Hello, new guy here! I'm a Norwegian student and hobby cook. A few months ago i quite stupidly decided to test my primary knife's back against a pork bone *cringe*. I was unenthusiastically introduced to the inner anatomy of my favorite molybdenum-vanadium knife. Cheap though it may have been, it had lasted several years with no major defects and a sharp edge that had never felt the scraping of a sharpening steel.
Face to face with my ignorance on the importance of the materials from which my equipment was made, i went to the largest hardware store in the area i recently moved into but found clerks with no information beyond what was labeled on the knives and a poor feeling in my hand from every one of them.
So i looked for what i usually find to be the best source of information in any given field, the enthusiasts. Aaand now i'm here.
I'm right handed, looking for a Chef's knife for general use, a trustworthy companion so to speak. The knife should be a Gyuto and thus with a Japanese handle as I've come to enjoy the flexibility of my (albeit cheap) Nakiri (I'll eventually replace it as well as it has suffered profusely from me originally mistaking it for a suspiciously light cleaver).
I'm slightly unsure about the length, but i suppose it should be up to a chef's knife's standard. I definitely want it stainless and have a budget of lets say 300$.
I'm using it at home, primarily for slicing and trimming various meats and probably for cutting vegetables as well if washing the Nakiri is too much of a hassle as well. I suppose i use what you call the Finger Point and Pinch Grip and the cutting motions are 1.Push-Cut 2.Rock and 3.Slicing.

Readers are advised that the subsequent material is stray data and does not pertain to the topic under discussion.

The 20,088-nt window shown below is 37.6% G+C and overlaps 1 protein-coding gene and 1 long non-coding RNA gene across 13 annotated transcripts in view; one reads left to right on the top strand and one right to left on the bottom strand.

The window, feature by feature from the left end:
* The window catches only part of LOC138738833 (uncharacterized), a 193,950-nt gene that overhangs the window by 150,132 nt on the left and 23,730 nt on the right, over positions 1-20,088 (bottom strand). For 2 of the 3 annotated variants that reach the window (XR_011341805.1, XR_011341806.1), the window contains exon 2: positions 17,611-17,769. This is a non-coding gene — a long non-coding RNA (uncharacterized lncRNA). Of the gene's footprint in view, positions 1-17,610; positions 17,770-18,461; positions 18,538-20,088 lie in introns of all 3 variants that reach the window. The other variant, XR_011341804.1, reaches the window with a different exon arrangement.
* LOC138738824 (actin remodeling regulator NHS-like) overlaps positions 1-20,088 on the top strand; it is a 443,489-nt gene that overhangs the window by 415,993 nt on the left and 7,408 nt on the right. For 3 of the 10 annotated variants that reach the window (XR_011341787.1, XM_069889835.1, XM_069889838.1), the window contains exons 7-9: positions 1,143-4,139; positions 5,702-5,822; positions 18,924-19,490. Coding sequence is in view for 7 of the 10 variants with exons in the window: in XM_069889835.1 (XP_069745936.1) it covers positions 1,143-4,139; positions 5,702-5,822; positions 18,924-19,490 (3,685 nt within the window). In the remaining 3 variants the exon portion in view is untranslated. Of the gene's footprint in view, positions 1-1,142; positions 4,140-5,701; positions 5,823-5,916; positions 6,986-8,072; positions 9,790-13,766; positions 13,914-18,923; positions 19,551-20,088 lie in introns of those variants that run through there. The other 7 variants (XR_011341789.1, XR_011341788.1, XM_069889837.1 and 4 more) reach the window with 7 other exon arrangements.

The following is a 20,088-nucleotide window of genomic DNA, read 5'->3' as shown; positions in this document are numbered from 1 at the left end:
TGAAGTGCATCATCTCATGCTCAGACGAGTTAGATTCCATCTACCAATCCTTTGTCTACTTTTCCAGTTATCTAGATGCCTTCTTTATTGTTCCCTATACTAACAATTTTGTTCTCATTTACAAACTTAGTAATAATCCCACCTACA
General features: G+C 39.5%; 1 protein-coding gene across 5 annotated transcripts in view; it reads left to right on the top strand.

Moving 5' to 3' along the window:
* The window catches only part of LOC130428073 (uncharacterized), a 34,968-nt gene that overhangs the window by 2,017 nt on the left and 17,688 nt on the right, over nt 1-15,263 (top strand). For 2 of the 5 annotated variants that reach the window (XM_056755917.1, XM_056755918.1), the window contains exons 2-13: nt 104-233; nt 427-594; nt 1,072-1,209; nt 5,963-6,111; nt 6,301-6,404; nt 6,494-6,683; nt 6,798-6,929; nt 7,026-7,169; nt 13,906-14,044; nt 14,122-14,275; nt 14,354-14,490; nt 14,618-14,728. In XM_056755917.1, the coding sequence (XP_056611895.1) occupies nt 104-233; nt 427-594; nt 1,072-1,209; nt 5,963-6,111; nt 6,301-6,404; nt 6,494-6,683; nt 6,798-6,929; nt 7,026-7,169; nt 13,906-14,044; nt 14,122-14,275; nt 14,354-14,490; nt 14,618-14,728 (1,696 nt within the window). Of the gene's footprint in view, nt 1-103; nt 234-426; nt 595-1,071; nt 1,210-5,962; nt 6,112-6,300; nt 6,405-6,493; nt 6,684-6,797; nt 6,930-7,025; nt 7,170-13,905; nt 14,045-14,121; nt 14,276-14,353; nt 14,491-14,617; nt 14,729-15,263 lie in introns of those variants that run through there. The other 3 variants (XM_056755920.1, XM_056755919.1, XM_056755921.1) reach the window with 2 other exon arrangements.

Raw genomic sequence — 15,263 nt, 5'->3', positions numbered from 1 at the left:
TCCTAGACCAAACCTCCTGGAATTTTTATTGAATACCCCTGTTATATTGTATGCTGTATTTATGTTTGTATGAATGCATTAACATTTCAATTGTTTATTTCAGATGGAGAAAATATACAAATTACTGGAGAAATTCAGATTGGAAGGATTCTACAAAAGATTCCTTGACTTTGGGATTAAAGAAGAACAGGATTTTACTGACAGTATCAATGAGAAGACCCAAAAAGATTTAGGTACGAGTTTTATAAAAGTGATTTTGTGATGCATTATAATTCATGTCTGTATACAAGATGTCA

In terms of aesthetics i would like anything above a plain blade, no cheap plastic/synthetics and A wooden handle would be the best. I'm not too sure about the finish. I can trawl through a thousand items to find the one i like though.
It shouldn't be too light, shouldn't easily slip at the handle and it would be nice if it was good for push-cut and rocking. Would be great if food didn't always stick to it and that its possible to sharpen both sides. One last big thing is that i don't bash my knuckles into the board when i use it as i have relatively big hands. Some edge retention would be appreciated but i can sharpen it whenever. Maximum sturdiness for the money is a given i guess.
I generally use synthetic cutting boards. I sharpen my own knives with an old sharpening iron (is that okay?) but would definitely like to learn more about sharpening. Get a great feeling whenever i feel a newly sharpened edge. Yes, I'm interested in buying sharpening products after I've learned more about it.
PS: As I'm not too well versed in the nuances of fine cutlery, feel free to criticize, point out improvements or ask for more info.